The house I lived in off the coast was very lonely. It perched atop a long cliff at the furthest point, from which I could see the sea deep below. In the mornings, I would watch the waves churn over the rocks, black and glossy. Every day the fisherman cast out nets on the choppy water and brought back the fish, silvery and sinewy. At the market, they were laid out perpendicularly – their mouths still agape. You would stare at their fins and scales and see the color of your clothes reflected back at you. How shiny and fresh they were.
It was a small coastal town where houses were few and far in between, and everything about the town developed according to the sea. The roads sloped outwards to the coastline, and when it was dark, the only striking beam of light was from a lighthouse navigating fishing boats home.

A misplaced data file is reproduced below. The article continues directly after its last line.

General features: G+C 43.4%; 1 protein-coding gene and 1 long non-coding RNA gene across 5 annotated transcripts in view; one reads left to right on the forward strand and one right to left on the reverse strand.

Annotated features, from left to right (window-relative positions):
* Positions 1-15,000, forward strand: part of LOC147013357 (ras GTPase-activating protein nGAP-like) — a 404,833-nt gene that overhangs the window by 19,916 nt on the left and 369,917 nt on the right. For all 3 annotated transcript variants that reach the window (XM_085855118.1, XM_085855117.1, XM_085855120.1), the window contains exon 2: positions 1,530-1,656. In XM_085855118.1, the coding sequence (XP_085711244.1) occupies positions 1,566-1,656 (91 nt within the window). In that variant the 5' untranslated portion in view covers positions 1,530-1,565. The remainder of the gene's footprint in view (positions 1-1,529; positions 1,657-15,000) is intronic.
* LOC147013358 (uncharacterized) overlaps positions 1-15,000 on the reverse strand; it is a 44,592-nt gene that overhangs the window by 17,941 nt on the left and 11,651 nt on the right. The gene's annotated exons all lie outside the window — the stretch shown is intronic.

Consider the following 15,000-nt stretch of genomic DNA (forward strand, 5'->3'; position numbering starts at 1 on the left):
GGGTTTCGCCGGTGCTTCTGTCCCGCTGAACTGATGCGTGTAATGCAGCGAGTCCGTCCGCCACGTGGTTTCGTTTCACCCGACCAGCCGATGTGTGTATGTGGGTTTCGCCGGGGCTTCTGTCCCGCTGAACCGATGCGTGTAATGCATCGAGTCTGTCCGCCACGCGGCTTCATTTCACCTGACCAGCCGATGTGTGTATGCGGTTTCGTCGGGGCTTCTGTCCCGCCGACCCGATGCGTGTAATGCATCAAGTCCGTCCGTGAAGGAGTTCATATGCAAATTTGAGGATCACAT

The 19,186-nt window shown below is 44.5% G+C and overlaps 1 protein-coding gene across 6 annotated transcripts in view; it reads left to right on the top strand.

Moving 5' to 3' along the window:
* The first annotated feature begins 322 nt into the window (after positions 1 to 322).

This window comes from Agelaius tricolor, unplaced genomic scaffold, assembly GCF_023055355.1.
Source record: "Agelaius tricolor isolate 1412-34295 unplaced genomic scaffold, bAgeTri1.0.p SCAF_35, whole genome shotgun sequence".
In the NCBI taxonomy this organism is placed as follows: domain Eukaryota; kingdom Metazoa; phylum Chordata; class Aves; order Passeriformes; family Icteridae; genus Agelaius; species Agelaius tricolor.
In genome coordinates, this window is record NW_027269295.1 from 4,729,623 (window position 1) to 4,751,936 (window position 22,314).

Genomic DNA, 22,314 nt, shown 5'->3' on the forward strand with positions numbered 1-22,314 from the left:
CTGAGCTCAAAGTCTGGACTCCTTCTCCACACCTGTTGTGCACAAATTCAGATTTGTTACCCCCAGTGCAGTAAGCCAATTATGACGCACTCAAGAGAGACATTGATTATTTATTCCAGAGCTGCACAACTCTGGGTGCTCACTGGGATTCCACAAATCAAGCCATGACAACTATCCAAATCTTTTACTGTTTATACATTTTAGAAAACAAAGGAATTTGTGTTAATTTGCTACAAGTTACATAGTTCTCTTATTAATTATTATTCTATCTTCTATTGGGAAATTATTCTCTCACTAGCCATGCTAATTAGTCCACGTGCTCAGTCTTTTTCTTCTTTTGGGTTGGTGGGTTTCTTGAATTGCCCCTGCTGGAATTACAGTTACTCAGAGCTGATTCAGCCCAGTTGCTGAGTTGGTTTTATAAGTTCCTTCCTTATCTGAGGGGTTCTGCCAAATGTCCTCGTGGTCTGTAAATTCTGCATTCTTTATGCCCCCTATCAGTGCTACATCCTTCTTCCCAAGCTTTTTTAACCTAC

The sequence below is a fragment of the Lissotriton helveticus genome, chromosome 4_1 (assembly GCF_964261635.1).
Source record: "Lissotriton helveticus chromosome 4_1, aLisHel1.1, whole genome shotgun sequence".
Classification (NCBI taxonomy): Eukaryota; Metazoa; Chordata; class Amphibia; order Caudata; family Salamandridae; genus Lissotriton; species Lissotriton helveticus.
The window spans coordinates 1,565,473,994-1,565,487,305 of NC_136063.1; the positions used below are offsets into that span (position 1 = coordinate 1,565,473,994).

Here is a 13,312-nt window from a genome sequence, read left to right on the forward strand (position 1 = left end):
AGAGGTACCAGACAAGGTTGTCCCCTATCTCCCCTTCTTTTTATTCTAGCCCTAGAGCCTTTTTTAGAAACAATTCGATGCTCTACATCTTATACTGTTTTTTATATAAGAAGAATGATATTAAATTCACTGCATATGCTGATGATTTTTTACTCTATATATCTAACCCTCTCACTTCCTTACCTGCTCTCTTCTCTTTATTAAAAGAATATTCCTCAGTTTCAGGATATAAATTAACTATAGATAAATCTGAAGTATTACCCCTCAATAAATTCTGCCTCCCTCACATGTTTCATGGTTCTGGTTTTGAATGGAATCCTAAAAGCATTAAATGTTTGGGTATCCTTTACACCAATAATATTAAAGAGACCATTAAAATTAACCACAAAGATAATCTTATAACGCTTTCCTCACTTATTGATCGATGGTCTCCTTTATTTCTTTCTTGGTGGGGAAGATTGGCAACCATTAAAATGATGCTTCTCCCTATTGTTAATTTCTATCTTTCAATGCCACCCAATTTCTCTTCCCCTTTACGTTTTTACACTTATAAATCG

It was a town of salt, that crystallized on roadsides, on the telephone wires running south, on the tops of poles and buildings. Where the water, even filtered, had a briny note to it that settled deep within the throat. You fell asleep and woke up with a taste you couldn't swallow. All night, you could hear nothing but water, the rivulets cutting into the land.
When I lived by the sea I realized that the sea moves you, and moves through you. It choreographs your movements, instincts, and desires. Maybe that's why I recount that this was a time in my life where moments of fear met moments of longing. I reflected back what the ocean gave to me. A fear of the waves that crashed below in quick succession, and yet a strange longing to be within them.
I began to understand that this is a fundamental fact of life: fear and longing are always intertwined in an impossible bind. You cannot have one without the other. You must yield to both.